unhappy kids

5 Negative Things You Want Your Kids to Say

Would you buy a parenting book promising to help you raise unhappy kids? Of course not! As a parent, you certainly want your kids to be happy. In fact, much of our time, effort, and money in parenting goes to making our kids happy.

But what if happiness is overrated? What if sometimes, what you really want is unhappy kids? I would argue that having occasionally unhappy kids means you are parenting your kids well—that you are doing something right. Here are 5 negative things you should want your kids to say that prove they are unhappy.

1. “I’m bored.”

It is not your job to keep your kids busy. In fact, it’s your job to fight against the pull toward busy-ness.

Parents often feel like it’s their job to entertain their kids by keeping them happy and occupied. However, study after study has shown that some degree of boredom is actually healthy for kids and stimulates creative thinking and inventiveness. As philosopher Bertrand Russell noted, “A generation that cannot endure boredom will be a generation of little men, of men unduly divorced from the slow processes of nature, of men in whom every vital impulse slowly withers, as though they were cut flowers in a vase.”

It is not your job to keep your kids busy. In fact, it’s your job to fight against the pull toward busy-ness.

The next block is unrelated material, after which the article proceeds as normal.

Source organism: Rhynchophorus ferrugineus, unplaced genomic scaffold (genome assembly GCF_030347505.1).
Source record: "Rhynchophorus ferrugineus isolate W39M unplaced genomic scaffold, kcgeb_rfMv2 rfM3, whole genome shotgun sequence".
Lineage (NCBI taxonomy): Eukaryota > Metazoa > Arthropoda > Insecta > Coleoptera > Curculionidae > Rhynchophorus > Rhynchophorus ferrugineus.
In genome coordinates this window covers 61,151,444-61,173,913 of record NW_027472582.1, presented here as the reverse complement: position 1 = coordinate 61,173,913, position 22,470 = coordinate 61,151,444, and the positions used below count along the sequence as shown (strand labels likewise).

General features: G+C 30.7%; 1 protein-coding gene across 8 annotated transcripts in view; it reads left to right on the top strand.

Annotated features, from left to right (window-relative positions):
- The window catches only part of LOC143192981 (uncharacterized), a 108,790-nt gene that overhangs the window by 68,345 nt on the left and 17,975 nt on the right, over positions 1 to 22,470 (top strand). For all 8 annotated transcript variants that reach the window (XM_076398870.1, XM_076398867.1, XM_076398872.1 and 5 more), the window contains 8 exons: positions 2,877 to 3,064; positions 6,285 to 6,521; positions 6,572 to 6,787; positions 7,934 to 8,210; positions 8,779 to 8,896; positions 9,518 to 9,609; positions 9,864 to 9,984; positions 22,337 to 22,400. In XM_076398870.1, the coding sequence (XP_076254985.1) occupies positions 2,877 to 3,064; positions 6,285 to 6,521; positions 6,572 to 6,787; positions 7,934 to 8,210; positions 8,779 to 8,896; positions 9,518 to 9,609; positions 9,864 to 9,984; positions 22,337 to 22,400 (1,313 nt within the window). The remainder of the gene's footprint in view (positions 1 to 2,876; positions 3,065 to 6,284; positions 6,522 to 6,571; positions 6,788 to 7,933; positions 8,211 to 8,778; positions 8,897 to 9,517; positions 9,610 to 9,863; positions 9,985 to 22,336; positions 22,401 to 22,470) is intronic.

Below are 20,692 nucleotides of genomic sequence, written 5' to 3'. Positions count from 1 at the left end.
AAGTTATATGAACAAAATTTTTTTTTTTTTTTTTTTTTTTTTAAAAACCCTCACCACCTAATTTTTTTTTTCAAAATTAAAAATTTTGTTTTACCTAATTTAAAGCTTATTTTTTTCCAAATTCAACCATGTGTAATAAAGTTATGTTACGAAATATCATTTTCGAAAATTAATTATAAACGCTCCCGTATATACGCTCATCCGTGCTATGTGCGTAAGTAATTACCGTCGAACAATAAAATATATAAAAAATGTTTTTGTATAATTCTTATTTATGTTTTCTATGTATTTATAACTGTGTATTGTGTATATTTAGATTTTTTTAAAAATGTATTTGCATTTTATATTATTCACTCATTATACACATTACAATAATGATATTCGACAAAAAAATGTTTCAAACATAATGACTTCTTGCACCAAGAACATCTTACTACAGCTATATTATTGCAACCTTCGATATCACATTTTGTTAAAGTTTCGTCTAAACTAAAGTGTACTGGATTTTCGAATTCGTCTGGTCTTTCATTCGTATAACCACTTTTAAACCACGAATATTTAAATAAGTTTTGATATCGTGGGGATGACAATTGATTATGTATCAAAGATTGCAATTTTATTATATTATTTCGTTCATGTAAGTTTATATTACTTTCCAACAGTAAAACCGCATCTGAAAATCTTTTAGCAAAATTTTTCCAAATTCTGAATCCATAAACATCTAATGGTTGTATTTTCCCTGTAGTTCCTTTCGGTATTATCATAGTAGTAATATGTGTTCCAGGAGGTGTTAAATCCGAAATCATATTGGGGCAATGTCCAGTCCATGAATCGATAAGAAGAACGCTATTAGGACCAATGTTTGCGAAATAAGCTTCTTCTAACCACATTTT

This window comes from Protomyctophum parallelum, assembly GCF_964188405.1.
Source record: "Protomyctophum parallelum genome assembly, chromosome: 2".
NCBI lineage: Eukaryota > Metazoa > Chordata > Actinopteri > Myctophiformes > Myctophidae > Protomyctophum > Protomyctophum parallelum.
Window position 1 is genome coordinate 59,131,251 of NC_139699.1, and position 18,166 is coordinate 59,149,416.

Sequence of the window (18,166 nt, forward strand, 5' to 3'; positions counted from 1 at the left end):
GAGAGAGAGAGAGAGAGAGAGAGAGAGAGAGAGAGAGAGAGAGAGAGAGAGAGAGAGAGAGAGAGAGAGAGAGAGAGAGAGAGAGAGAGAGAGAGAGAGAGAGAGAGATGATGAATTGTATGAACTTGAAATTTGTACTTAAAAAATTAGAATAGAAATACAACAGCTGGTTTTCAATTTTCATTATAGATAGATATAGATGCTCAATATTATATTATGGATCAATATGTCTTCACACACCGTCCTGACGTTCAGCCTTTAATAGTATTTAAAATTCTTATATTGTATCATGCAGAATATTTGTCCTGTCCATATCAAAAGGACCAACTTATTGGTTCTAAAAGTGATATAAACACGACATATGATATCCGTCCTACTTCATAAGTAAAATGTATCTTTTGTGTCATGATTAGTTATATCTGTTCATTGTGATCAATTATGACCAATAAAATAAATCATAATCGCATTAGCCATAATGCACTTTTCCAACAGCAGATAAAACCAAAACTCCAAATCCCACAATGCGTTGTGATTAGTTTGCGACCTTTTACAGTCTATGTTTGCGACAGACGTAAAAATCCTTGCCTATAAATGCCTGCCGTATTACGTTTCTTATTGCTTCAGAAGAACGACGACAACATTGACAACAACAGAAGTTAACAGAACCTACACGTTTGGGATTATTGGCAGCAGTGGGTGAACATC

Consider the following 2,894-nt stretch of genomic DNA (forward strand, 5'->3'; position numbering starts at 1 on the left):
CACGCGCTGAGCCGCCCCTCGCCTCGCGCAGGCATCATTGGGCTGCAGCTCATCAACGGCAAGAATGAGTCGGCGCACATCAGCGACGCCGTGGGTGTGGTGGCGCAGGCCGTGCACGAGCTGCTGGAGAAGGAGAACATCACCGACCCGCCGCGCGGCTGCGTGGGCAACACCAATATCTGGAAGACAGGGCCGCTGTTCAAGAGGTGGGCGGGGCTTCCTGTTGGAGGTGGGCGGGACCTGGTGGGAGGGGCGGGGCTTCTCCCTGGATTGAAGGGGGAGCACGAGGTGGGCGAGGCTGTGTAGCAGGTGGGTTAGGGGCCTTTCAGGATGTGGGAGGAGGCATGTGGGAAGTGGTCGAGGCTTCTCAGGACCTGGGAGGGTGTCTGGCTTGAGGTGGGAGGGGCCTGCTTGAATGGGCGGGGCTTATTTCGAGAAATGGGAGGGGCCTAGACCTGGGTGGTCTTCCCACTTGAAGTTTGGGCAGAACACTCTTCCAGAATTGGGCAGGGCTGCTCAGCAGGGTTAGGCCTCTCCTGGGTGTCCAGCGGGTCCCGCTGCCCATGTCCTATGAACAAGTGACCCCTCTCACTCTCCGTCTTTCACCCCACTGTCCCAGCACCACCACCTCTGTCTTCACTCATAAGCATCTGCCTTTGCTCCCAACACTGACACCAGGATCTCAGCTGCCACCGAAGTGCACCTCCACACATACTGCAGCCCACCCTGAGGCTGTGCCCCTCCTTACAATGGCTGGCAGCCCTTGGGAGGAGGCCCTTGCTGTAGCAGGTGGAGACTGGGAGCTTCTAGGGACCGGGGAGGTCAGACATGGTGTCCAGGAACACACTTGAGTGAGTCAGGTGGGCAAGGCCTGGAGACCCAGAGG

2. “That’s not fair!”

No doubt you’ve heard this from your child. But our kids need to learn that life does not deal in equity. Some people have to struggle greatly while others struggle very little. Life is not fair, and we can’t wait for it to be fair to find some meaning. We don’t want to intentionally frustrate our children, but we also don’t cater to them. “That’s not fair” can just as easily mean “that’s not what I want.” So we should do what we believe is good for our children and, along the way, help them deal with the reality that life is not always fair. In spite of that, they can still live full and meaningful lives.

3. “I’m so mad!”

Why would we want our children to get mad? Well, there are things in this world that should make us angry. We want our children to understand that some things are just and some are not—and that anger is an appropriate response to injustice. We also need to help our kids deal constructively with anger. They’re human; they’re going to get angry. As a parent, it’s important that you take those opportunities to help them learn how to deal well with their emotions.

4. “It’s so embarrassing!”

My kids most often feel embarrassed when they don’t fit in or meet some societal expectation. Of course, we don’t want our kids to be social rejects and deal with public humiliation. However, moments of embarrassment create opportunities to discuss how much they value the opinions of others (and how much they should). It’s a chance to help them discover a true sense of self.

5. “It makes me really sad.”

This statement, perhaps more than any other, is one we desire to avoid with our kids. We don’t want them to be sad. No one likes feeling sad. And yet, as a human, it is unavoidable. Our kids will get sad. What’s tragic is when they feel like they can’t be. When our kids are sad, we want them to be able to acknowledge and express it. We need to affirm that being sad is OK. We must help them process grief and move through it.

Sound off: What other “negative” things do you want your kids to say?

Huddle up with your kids and ask, “When is the last time you felt angry or sad?”